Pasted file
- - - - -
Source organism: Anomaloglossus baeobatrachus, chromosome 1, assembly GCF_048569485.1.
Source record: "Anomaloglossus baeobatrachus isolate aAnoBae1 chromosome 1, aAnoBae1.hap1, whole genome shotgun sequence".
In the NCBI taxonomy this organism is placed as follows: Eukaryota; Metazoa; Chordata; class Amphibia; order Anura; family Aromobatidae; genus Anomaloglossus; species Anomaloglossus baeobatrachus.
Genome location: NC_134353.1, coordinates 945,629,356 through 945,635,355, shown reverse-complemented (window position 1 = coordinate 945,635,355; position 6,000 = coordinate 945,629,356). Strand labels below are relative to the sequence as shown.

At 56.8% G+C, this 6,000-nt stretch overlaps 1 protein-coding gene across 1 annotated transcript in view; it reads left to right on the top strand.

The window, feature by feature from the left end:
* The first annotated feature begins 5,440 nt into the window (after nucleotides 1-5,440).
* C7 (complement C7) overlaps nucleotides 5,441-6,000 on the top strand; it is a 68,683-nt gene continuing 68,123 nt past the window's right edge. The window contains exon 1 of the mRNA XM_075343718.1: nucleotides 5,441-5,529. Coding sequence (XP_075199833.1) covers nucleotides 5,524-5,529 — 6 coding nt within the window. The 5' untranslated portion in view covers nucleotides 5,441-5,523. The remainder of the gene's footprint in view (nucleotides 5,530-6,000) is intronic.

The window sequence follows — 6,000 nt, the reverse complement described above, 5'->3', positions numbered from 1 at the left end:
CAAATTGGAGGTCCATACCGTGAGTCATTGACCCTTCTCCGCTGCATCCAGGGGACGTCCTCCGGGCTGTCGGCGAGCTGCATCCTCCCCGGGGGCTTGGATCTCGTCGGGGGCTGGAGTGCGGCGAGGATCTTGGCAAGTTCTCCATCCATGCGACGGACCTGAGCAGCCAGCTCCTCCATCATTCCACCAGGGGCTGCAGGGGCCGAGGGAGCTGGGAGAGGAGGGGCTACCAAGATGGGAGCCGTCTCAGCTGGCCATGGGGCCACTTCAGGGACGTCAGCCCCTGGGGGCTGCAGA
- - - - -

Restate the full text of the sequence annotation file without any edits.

Source organism: Anomaloglossus baeobatrachus, chromosome 1, assembly GCF_048569485.1.
Source record: "Anomaloglossus baeobatrachus isolate aAnoBae1 chromosome 1, aAnoBae1.hap1, whole genome shotgun sequence".
In the NCBI taxonomy this organism is placed as follows: Eukaryota; Metazoa; Chordata; class Amphibia; order Anura; family Aromobatidae; genus Anomaloglossus; species Anomaloglossus baeobatrachus.
Genome location: NC_134353.1, coordinates 945,629,356 through 945,635,355, shown reverse-complemented (window position 1 = coordinate 945,635,355; position 6,000 = coordinate 945,629,356). Strand labels below are relative to the sequence as shown.

At 56.8% G+C, this 6,000-nt stretch overlaps 1 protein-coding gene across 1 annotated transcript in view; it reads left to right on the top strand.

The window, feature by feature from the left end:
* The first annotated feature begins 5,440 nt into the window (after nucleotides 1-5,440).
* C7 (complement C7) overlaps nucleotides 5,441-6,000 on the top strand; it is a 68,683-nt gene continuing 68,123 nt past the window's right edge. The window contains exon 1 of the mRNA XM_075343718.1: nucleotides 5,441-5,529. Coding sequence (XP_075199833.1) covers nucleotides 5,524-5,529 — 6 coding nt within the window. The 5' untranslated portion in view covers nucleotides 5,441-5,523. The remainder of the gene's footprint in view (nucleotides 5,530-6,000) is intronic.

The window sequence follows — 6,000 nt, the reverse complement described above, 5'->3', positions numbered from 1 at the left end:
CAAATTGGAGGTCCATACCGTGAGTCATTGACCCTTCTCCGCTGCATCCAGGGGACGTCCTCCGGGCTGTCGGCGAGCTGCATCCTCCCCGGGGGCTTGGATCTCGTCGGGGGCTGGAGTGCGGCGAGGATCTTGGCAAGTTCTCCATCCATGCGACGGACCTGAGCAGCCAGCTCCTCCATCATTCCACCAGGGGCTGCAGGGGCCGAGGGAGCTGGGAGAGGAGGGGCTACCAAGATGGGAGCCGTCTCAGCTGGCCATGGGGCCACTTCAGGGACGTCAGCCCCTGGGGGCTGCAGA